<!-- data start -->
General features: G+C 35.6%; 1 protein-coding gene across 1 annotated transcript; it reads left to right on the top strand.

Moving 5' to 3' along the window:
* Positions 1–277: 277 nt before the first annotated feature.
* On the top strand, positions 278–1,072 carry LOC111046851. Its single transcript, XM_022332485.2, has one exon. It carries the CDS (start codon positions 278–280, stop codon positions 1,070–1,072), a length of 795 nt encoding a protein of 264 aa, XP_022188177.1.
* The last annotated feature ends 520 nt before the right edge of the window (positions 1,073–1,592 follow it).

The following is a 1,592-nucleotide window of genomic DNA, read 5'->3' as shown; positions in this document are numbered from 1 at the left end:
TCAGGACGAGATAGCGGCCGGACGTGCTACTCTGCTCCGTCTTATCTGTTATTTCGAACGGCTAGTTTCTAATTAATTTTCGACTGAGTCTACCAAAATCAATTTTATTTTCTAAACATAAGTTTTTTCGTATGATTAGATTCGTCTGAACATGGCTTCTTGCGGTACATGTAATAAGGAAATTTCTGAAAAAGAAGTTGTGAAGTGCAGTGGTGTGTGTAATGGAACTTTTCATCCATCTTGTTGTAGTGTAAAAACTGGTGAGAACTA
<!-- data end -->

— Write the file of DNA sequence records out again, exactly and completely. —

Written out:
General features: G+C 35.6%; 1 protein-coding gene across 1 annotated transcript; it reads left to right on the top strand.

Moving 5' to 3' along the window:
* Positions 1–277: 277 nt before the first annotated feature.
* On the top strand, positions 278–1,072 carry LOC111046851. Its single transcript, XM_022332485.2, has one exon. It carries the CDS (start codon positions 278–280, stop codon positions 1,070–1,072), a length of 795 nt encoding a protein of 264 aa, XP_022188177.1.
* The last annotated feature ends 520 nt before the right edge of the window (positions 1,073–1,592 follow it).

The following is a 1,592-nucleotide window of genomic DNA, read 5'->3' as shown; positions in this document are numbered from 1 at the left end:
TCAGGACGAGATAGCGGCCGGACGTGCTACTCTGCTCCGTCTTATCTGTTATTTCGAACGGCTAGTTTCTAATTAATTTTCGACTGAGTCTACCAAAATCAATTTTATTTTCTAAACATAAGTTTTTTCGTATGATTAGATTCGTCTGAACATGGCTTCTTGCGGTACATGTAATAAGGAAATTTCTGAAAAAGAAGTTGTGAAGTGCAGTGGTGTGTGTAATGGAACTTTTCATCCATCTTGTTGTAGTGTAAAAACTGGTGAGAACTA